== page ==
There are only three ways a film this bad gets made: nepotism, money laundering, or an elaborate tax avoidance scheme. While the exact details are likely to remain confidential between the producers, their attorney and God, speculating about how it got made is the only pleasure Cosmic Sin offers.


The plot, a term here used in the loosest possible sense, revolves around a first contact scenario. Aliens are afoot, and a small group of military officials have decided to obliterate them before the government can get involved and hippie-up the proceedings. It’s an oddly fascist premise, with a strange pro-nuclear bomb subtext.

Discussing the plot any further is mostly pointless, as the real purpose of this review is to implore viewers to avoid this movie. Every single second is a failure. The dialogue: incomprehensible; the characters: bewildering (expect a lot of “who is this guy?”); the action: soporific. It’s impossible to over-emphasise how limp, confusing, and poorly staged the proceedings are.

It fails to land in the “so bad it’s good” category on account of being incredibly derivative. Most of the movie takes place in a warehouse and a forest. The (clearly plastic) armour suits are stolen from Elysium, the main space action beat is ripped from Serenity (which executed it far better 16 years ago), and every line of dialogue is taken from the insecure thoughts disturbed men think while lifting alone at the gym.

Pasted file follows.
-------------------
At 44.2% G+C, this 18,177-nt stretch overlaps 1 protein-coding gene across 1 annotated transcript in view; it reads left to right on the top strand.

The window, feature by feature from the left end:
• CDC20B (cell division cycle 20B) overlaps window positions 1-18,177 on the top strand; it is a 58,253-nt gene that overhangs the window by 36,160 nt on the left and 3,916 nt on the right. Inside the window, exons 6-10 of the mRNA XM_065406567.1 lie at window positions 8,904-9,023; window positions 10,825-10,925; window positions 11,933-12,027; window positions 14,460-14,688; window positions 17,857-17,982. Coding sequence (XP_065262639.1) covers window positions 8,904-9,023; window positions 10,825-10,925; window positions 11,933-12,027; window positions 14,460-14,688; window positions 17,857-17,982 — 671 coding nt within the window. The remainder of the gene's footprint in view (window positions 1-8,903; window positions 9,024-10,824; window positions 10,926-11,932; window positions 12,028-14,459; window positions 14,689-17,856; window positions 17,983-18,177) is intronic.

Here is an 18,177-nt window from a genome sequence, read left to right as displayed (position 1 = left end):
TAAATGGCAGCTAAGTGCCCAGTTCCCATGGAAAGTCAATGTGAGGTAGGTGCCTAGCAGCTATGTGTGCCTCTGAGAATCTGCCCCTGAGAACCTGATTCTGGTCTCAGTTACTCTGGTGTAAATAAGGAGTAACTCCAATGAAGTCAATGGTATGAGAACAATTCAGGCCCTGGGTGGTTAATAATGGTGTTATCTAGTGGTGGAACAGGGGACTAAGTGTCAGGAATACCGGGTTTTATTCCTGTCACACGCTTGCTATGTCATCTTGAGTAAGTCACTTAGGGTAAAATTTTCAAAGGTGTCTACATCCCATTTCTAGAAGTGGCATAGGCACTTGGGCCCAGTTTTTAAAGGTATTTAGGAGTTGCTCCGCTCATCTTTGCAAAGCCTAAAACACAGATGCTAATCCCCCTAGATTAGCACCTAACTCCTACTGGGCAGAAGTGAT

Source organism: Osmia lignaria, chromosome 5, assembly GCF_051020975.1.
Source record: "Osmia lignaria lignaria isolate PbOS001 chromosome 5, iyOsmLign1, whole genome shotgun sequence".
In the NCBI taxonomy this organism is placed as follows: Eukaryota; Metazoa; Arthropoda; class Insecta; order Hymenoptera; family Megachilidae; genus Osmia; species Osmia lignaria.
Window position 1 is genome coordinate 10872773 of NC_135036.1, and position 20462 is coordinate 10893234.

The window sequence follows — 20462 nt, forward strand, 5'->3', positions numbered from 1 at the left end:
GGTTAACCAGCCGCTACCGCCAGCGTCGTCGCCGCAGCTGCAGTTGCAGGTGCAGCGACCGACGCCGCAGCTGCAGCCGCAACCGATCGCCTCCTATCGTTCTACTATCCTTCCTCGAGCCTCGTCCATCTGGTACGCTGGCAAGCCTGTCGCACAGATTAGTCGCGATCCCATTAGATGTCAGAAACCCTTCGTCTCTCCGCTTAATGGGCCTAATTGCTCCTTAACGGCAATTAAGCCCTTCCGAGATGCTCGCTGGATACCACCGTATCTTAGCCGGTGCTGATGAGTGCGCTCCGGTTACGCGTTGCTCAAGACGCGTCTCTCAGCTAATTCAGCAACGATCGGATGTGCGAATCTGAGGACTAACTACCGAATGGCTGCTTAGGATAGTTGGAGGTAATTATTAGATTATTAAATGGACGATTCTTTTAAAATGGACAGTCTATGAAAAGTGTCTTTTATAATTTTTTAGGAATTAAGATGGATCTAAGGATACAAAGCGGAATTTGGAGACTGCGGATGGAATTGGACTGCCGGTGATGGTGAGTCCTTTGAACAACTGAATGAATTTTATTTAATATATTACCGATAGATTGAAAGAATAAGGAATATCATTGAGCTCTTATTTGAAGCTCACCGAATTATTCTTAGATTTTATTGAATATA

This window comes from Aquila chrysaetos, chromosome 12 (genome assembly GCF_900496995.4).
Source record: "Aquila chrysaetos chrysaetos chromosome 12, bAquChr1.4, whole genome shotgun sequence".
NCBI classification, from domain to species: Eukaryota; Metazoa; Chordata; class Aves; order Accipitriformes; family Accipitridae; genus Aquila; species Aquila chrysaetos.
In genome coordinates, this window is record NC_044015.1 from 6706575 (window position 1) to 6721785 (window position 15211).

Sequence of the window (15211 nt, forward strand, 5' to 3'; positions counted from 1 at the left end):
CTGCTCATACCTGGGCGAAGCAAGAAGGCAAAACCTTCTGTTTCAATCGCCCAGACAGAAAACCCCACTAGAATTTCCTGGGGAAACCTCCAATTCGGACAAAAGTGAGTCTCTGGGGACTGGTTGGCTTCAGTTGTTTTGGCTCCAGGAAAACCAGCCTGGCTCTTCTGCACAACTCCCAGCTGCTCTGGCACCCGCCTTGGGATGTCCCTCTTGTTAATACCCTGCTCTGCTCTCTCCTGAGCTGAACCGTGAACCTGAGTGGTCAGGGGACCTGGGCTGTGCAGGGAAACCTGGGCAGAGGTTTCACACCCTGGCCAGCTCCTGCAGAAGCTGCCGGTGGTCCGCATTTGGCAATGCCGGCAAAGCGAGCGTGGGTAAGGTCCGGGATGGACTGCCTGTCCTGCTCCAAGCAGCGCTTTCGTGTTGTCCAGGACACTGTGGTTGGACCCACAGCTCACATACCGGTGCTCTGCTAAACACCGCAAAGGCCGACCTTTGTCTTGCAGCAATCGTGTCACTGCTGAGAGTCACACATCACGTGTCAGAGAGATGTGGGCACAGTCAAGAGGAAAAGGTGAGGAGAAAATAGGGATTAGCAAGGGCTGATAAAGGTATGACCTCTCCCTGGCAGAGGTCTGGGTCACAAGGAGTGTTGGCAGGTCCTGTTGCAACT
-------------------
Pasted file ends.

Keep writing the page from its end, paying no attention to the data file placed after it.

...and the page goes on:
Fundamentally, all gunfights in moves are actually a group of grown adults standing around holding toy guys while mouthing “pew pew pew” – usually we’re distracted from this fact by the staging, the cinematography, and the SFX. If you take all of those away, as Cosmic Sin does, you’re left with borderline uncomfortable cosplay.


Both lead actors are to be admired for entirely different reasons. Frank Grillo deserves props for giving it his all as a grizzled military type, despite starring in the worst movie of his career. Bruce Willis is equally deserving of praise; he obviously recognised the calibre of production he had wandered onto, and wisely conserved his energy with the most lacklustre performance ever seen on screen.

However, it’s almost pointless to talk about the actors – this ship was going to sink long before they got on board. Take a leaf from Willis’ book, and avoid expending your precious energy on this movie.

0 / 10